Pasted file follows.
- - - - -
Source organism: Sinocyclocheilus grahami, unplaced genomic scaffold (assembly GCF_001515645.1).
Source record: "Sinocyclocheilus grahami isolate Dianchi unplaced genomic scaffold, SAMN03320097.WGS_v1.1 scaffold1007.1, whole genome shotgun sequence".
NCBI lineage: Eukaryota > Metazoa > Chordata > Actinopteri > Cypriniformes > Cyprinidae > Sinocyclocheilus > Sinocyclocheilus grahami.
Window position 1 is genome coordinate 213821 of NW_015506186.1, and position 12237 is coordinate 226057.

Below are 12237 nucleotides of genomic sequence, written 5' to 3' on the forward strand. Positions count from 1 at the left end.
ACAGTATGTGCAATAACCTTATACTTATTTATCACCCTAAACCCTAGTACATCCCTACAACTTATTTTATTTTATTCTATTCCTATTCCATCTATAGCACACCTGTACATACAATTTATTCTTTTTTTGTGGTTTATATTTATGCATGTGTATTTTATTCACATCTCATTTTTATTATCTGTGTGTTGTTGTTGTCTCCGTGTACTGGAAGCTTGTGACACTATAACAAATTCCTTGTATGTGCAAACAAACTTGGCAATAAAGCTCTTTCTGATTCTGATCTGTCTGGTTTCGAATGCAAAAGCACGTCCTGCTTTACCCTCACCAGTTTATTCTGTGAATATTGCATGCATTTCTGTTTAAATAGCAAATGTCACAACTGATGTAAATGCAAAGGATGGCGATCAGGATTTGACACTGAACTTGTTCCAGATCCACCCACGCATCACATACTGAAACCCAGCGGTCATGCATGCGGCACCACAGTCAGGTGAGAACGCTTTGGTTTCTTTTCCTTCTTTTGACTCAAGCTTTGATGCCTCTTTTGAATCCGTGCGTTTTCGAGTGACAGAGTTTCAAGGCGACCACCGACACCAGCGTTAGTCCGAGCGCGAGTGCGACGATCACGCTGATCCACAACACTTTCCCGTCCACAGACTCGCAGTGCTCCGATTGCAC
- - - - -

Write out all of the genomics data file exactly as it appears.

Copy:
Source organism: Sinocyclocheilus grahami, unplaced genomic scaffold (assembly GCF_001515645.1).
Source record: "Sinocyclocheilus grahami isolate Dianchi unplaced genomic scaffold, SAMN03320097.WGS_v1.1 scaffold1007.1, whole genome shotgun sequence".
NCBI lineage: Eukaryota > Metazoa > Chordata > Actinopteri > Cypriniformes > Cyprinidae > Sinocyclocheilus > Sinocyclocheilus grahami.
Window position 1 is genome coordinate 213821 of NW_015506186.1, and position 12237 is coordinate 226057.

Below are 12237 nucleotides of genomic sequence, written 5' to 3' on the forward strand. Positions count from 1 at the left end.
ACAGTATGTGCAATAACCTTATACTTATTTATCACCCTAAACCCTAGTACATCCCTACAACTTATTTTATTTTATTCTATTCCTATTCCATCTATAGCACACCTGTACATACAATTTATTCTTTTTTTGTGGTTTATATTTATGCATGTGTATTTTATTCACATCTCATTTTTATTATCTGTGTGTTGTTGTTGTCTCCGTGTACTGGAAGCTTGTGACACTATAACAAATTCCTTGTATGTGCAAACAAACTTGGCAATAAAGCTCTTTCTGATTCTGATCTGTCTGGTTTCGAATGCAAAAGCACGTCCTGCTTTACCCTCACCAGTTTATTCTGTGAATATTGCATGCATTTCTGTTTAAATAGCAAATGTCACAACTGATGTAAATGCAAAGGATGGCGATCAGGATTTGACACTGAACTTGTTCCAGATCCACCCACGCATCACATACTGAAACCCAGCGGTCATGCATGCGGCACCACAGTCAGGTGAGAACGCTTTGGTTTCTTTTCCTTCTTTTGACTCAAGCTTTGATGCCTCTTTTGAATCCGTGCGTTTTCGAGTGACAGAGTTTCAAGGCGACCACCGACACCAGCGTTAGTCCGAGCGCGAGTGCGACGATCACGCTGATCCACAACACTTTCCCGTCCACAGACTCGCAGTGCTCCGATTGCAC